Concepts and issues in Applied Linguistics – Identity research – Language testing – Second language acquisition
Identity research There is a growing interest in issues of identity across social sciences, including applied linguistics and TESOL. This are looks at identity as being fluid, dynamic, situated, and negotiated rather than being static. Some references to check out: – Djenar, D. N., Mahboob, A. & Cruickshank, K. (2015). Language and Identity across Modes of Communication. Berlin and Boston: Mouton de Gruyter. – Kubota, R., & Lin, A. (2009). Race, culture, and identities in second language education: Exploring critically engaged practice. New York, NY: Routledge. – Motha, S., Jain, R., & Tecle, T. (2012). Translinguistic identity-as pedagogy: Implications for language teacher education. International Journal of Innovation in English Language Teaching, 1 (1), 13–27.
Language testing This work, influenced by research on World Englishes and EIL (English as an International Language), is calling the validity of tests that use inner-circle norms into question. Some references to check out: – Canagarajah, S. (2006). Changing Communicative Needs, Revised Assessment Objectives: Testing English as an International Language. Language Assessment Quarterly 3(3), 229–242. http://www.personal.psu.edu/asc16/pdf/LAQ.pdf http://www.personal.psu.edu/asc16/pdf/LAQ.pdf – Lowenberg, P. H. (2002). Assessing English proficiency in the expanding circle. World Englishes, 21, 431–435.
Second Language Acquisition (SLA) Research in SLA has taken a social (and sociocultural) turn and has questioned ‘native-speaker norm’ as the target of language acquisition. Recent work in the area includes socio-cultural approaches as well using conversational analysis, discourse analysis, and narrative research. Some references to check out: – Atkinson, D. (2011). Alternative approaches to second language acquisition. London, England: Routledge. – Ishihara, N. (2010). Maintaining an optimal distance: Nonnative speakers’ pragmatic choice. In A. Mahboob (Ed.) The NNEST Lens: Nonnative English Speakers in TESOL. Newcastle upon Tyne: Cambridge Scholars Press. https://www.academia.edu/358693/The_NNEST_Lens_Non_Na tive_English_Speakers_in_TESOL https://www.academia.edu/358693/The_NNEST_Lens_Non_Na tive_English_Speakers_in_TESOL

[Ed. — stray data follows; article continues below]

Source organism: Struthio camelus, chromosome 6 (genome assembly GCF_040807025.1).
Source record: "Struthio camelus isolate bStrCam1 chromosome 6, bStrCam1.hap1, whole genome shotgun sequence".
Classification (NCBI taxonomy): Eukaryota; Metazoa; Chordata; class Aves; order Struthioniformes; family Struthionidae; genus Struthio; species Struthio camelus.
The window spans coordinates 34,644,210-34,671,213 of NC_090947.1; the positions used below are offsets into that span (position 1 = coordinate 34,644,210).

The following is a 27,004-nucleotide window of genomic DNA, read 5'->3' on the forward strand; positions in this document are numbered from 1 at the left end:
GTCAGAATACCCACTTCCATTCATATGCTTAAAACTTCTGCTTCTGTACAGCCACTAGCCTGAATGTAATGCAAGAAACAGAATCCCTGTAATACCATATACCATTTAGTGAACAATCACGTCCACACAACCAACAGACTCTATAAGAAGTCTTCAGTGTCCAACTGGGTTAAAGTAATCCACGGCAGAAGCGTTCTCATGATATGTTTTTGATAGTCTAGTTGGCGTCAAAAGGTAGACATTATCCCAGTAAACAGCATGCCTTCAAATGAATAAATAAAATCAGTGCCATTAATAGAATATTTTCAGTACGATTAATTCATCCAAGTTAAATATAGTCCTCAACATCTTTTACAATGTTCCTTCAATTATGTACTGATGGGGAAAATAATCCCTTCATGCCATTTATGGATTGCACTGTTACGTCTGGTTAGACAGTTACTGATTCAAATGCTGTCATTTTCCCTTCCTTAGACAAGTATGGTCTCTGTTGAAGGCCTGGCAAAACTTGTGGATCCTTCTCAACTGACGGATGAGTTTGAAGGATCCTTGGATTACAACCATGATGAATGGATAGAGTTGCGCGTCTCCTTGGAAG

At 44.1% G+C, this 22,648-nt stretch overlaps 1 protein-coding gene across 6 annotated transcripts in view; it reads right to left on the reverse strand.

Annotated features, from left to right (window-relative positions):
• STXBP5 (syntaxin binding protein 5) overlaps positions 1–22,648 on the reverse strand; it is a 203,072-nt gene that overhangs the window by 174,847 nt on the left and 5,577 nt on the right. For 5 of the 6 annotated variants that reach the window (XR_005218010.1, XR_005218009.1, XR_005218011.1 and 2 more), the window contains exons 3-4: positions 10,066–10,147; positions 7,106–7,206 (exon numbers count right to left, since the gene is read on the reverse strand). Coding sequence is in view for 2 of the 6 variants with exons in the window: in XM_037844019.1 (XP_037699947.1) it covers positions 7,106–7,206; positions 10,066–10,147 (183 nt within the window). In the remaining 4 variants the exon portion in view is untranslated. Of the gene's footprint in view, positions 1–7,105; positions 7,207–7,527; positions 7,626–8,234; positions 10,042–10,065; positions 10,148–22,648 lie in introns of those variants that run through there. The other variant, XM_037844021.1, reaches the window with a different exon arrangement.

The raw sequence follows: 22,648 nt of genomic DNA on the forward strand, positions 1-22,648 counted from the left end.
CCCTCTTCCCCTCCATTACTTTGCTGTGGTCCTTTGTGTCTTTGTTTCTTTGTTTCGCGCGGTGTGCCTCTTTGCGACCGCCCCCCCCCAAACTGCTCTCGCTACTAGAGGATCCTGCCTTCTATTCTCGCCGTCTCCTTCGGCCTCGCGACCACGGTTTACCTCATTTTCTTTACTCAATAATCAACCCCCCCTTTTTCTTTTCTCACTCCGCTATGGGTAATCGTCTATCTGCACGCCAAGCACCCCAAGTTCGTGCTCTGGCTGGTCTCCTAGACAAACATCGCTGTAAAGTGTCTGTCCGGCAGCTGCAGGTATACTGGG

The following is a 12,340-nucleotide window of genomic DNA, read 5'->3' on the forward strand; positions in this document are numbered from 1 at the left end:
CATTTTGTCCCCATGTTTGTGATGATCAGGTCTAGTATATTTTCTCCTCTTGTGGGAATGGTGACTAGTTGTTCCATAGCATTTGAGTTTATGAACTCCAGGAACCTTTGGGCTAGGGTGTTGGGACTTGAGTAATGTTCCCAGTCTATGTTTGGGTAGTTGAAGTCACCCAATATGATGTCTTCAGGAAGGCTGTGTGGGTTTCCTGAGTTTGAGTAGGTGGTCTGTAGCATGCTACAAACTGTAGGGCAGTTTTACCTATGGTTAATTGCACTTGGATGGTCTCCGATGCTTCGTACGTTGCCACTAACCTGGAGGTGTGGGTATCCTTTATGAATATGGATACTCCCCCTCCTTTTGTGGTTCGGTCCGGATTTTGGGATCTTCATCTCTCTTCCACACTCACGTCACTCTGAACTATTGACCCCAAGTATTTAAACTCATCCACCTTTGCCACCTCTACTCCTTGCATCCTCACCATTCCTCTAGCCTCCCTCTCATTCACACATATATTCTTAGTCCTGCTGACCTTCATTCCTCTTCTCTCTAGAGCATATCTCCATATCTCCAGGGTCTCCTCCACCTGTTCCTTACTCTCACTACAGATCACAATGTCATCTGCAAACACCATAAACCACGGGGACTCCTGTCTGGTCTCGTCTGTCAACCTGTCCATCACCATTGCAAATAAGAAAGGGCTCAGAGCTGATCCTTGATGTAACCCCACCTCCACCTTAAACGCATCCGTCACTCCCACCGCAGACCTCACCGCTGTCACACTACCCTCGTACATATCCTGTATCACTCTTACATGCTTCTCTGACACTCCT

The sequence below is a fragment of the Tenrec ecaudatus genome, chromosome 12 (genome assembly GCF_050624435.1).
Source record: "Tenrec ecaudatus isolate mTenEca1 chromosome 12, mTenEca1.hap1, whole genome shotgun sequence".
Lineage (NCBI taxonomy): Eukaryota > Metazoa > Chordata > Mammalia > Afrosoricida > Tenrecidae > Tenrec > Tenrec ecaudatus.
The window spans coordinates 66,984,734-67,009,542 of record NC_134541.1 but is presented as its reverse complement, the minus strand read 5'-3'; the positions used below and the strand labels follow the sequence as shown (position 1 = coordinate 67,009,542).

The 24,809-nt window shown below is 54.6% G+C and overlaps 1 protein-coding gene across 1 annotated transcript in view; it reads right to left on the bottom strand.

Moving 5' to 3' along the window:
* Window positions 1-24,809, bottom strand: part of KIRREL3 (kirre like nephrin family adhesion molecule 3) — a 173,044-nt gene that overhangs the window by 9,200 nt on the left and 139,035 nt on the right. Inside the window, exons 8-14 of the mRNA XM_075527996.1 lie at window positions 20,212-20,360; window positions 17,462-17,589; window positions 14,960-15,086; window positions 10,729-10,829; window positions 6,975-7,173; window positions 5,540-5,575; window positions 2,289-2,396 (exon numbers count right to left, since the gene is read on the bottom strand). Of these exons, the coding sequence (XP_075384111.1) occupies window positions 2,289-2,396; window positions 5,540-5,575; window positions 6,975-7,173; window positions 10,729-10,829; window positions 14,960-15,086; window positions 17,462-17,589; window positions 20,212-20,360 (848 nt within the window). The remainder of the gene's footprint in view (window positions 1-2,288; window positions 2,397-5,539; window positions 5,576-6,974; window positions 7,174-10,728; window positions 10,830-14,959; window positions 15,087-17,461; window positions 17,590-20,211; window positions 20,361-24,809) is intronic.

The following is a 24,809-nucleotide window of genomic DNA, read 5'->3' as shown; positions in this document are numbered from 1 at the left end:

Concluding remarks The interrelated fields of linguistics, applied linguistics, and TESOL are going through major changes at this point in time. Many of these changes can be understood as a consequence of the questioning of key assumptions in the field by researchers and practitioners who take a ‘multilingual, multinational, and multicultural’ perspective. In saying this, I do not claim that all of this work is a consequence of people adopting the “NNEST lens” – it is not, there are a number of factors that have contributed to this shift. However, what is noticeable is that many of these recent developments recognize language as more than a set of rules based on an abstract notion of a native speaker; and, language learning as more than the ‘acquisition’ of these rules. In doing so, these developments reflect the value of the NNEST lens in moving our fields forward.
References on NNEST (and other TESOL/Applied Linguistics) topics http://www.tirfonline.org/resources/references/